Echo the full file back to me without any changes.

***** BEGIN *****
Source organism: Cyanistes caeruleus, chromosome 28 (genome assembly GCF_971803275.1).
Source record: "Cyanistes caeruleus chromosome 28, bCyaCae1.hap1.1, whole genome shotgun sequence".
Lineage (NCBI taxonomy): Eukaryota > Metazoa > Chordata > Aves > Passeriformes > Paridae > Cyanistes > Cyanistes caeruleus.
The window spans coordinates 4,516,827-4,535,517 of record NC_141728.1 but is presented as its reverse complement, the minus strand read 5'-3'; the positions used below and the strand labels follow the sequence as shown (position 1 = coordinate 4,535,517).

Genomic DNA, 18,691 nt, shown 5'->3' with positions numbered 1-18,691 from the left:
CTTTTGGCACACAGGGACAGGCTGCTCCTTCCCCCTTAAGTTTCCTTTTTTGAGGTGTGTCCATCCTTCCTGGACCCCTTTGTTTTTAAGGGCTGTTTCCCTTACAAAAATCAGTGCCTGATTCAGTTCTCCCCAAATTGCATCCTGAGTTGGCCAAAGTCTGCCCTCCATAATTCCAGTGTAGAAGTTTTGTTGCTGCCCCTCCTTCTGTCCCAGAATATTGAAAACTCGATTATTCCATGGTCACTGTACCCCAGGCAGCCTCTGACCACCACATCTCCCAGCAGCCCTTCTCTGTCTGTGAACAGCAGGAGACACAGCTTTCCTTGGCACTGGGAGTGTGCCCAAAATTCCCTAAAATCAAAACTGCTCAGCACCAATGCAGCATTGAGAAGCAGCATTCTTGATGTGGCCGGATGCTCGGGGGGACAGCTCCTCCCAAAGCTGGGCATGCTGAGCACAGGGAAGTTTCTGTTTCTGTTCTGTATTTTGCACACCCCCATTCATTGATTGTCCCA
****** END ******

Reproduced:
Source organism: Cyanistes caeruleus, chromosome 28 (genome assembly GCF_971803275.1).
Source record: "Cyanistes caeruleus chromosome 28, bCyaCae1.hap1.1, whole genome shotgun sequence".
Lineage (NCBI taxonomy): Eukaryota > Metazoa > Chordata > Aves > Passeriformes > Paridae > Cyanistes > Cyanistes caeruleus.
The window spans coordinates 4,516,827-4,535,517 of record NC_141728.1 but is presented as its reverse complement, the minus strand read 5'-3'; the positions used below and the strand labels follow the sequence as shown (position 1 = coordinate 4,535,517).

Genomic DNA, 18,691 nt, shown 5'->3' with positions numbered 1-18,691 from the left:
CTTTTGGCACACAGGGACAGGCTGCTCCTTCCCCCTTAAGTTTCCTTTTTTGAGGTGTGTCCATCCTTCCTGGACCCCTTTGTTTTTAAGGGCTGTTTCCCTTACAAAAATCAGTGCCTGATTCAGTTCTCCCCAAATTGCATCCTGAGTTGGCCAAAGTCTGCCCTCCATAATTCCAGTGTAGAAGTTTTGTTGCTGCCCCTCCTTCTGTCCCAGAATATTGAAAACTCGATTATTCCATGGTCACTGTACCCCAGGCAGCCTCTGACCACCACATCTCCCAGCAGCCCTTCTCTGTCTGTGAACAGCAGGAGACACAGCTTTCCTTGGCACTGGGAGTGTGCCCAAAATTCCCTAAAATCAAAACTGCTCAGCACCAATGCAGCATTGAGAAGCAGCATTCTTGATGTGGCCGGATGCTCGGGGGGACAGCTCCTCCCAAAGCTGGGCATGCTGAGCACAGGGAAGTTTCTGTTTCTGTTCTGTATTTTGCACACCCCCATTCATTGATTGTCCCA